Banks vs. Credit Unions
Does it really make a difference whether you conduct your financial affairs at a bank or a credit union? A lot of people seem to think it does. Believers report that credit unions offer the lowest interest rate around for banking, credit cards and loans.
What is a credit union?
A credit union differs from a bank by the fact that it is owned and directed by its members. Members of the Credit Union elect their usually volunteer Board of Directors through a one person one vote system. The definition provided by the World Council of Credit Unions (WOCCU) says credit unions are not-for-profit cooperative institutions. Credit unions are generally smaller institutions than most banks.
How do credit unions differ from banks?
Banks in the United States typically have $1.53 billion in assets as opposed to credit unions which on average have only $93 million in assets. Most credit unions do offer the same types of services offered by banks such as savings accounts, checking accounts, credit cards, loans, certificates of deposit and online banking. Some credit unions call these banking functions by different names such as share accounts, share draft accounts and share term certificates. In general, only members of a credit union can use their services. You must be eligible to join a credit union.
Banks are for profit shareholder owned companies that are regulated by state regulators or the federal government. The Federal Deposit Insurance Corporation (FDIC) insures banks. The purpose of banks is to make money for their shareholders.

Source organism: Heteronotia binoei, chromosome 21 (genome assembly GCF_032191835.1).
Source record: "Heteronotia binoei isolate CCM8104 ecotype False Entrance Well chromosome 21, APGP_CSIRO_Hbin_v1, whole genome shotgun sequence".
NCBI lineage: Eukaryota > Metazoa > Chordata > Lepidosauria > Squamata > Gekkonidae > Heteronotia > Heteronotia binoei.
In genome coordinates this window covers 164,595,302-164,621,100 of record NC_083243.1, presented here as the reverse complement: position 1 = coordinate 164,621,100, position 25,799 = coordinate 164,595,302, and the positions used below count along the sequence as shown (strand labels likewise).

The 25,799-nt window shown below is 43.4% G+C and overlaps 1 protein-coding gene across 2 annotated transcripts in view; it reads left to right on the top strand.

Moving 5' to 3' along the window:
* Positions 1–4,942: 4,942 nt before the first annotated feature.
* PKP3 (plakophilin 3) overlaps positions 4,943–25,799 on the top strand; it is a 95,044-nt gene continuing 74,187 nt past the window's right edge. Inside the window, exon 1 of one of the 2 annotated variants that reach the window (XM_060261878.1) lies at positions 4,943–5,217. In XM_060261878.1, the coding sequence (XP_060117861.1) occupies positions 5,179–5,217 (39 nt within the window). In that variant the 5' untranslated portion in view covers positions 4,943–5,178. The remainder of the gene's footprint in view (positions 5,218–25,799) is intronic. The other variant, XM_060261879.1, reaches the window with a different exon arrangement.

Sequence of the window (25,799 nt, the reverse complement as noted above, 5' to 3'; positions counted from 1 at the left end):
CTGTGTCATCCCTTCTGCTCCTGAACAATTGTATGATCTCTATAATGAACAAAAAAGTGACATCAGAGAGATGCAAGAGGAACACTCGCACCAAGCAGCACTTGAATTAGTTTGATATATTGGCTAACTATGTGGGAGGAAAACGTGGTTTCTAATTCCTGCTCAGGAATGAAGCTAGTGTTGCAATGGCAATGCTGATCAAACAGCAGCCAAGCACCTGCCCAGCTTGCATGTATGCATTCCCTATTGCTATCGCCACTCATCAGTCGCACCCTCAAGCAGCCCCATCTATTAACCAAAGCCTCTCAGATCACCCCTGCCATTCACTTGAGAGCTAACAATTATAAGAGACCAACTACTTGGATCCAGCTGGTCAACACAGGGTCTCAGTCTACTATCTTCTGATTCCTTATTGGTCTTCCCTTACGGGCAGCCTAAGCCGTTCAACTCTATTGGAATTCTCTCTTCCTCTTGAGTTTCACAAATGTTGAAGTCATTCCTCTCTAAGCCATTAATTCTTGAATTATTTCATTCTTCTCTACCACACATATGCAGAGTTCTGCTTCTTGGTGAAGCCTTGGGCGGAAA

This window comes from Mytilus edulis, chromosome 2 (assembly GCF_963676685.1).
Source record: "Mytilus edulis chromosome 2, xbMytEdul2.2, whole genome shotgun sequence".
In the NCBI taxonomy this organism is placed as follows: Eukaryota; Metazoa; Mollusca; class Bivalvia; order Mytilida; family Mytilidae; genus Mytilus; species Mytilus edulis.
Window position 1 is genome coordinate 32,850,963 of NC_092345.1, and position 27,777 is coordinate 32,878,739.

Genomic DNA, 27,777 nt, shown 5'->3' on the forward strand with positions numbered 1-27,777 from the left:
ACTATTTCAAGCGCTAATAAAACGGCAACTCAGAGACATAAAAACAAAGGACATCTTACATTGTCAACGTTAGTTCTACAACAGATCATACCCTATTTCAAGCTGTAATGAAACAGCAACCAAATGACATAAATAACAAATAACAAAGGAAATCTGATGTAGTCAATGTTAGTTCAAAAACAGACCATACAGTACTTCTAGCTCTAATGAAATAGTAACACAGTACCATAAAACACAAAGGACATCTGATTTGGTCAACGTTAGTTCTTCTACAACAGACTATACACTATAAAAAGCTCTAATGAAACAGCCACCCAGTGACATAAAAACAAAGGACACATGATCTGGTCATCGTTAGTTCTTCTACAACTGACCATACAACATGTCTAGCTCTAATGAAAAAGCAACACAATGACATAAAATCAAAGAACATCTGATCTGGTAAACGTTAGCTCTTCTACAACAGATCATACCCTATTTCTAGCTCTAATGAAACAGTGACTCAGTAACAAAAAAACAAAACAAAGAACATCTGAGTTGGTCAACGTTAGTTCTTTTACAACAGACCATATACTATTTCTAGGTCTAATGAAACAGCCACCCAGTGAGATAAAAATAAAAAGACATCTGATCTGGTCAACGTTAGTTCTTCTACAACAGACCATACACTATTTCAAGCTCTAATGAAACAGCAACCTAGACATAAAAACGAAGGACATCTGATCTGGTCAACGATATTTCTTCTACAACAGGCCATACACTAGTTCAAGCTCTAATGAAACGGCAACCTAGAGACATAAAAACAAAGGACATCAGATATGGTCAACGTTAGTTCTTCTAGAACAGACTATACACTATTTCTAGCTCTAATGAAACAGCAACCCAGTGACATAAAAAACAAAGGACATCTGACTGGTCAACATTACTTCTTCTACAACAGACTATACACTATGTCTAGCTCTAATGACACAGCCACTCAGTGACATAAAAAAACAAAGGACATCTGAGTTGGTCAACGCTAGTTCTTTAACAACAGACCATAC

Advantages of credit unions
Credit unions are not publicly traded corporations so in general they can offer lower rates on credit cards, banking, savings accounts, and loans. Though not insured by the FDIC credit unions do have a federal insurance program called the National Credit Union Share Insurance Fund (NCUSIF). Most credit unions are profitable but this money is used to lower loan rates, and fees when possible. Since members are also owners of the credit union, some credit unions will offer bonus checks to members when there are particularly high earnings.
In financial surveys credit unions almost always outperform banks in terms of customer satisfaction. This may come directly from feeling a part of the institution, an owner rather than a customer. When an organization’s primary focus is not on making a profit but on making the members more financially secure this could translate into more satisfaction with the whole financial experience. If you like small financial institutions credit unions are smaller and you are more likely to get to know the employees.
Advantages of banks
The strengths of credit unions may have you rushing to open an account with your closest credit union but banks do have their strong points too. Larger banks may be able to offer the best rates around for financial products. Do some comparison shopping before opening an account anywhere. Banks in general offer more products and services than available at a small credit union. Banks may also have more online banking services and 24 hour customer service phone lines than credit unions. Again compare options when opening an account.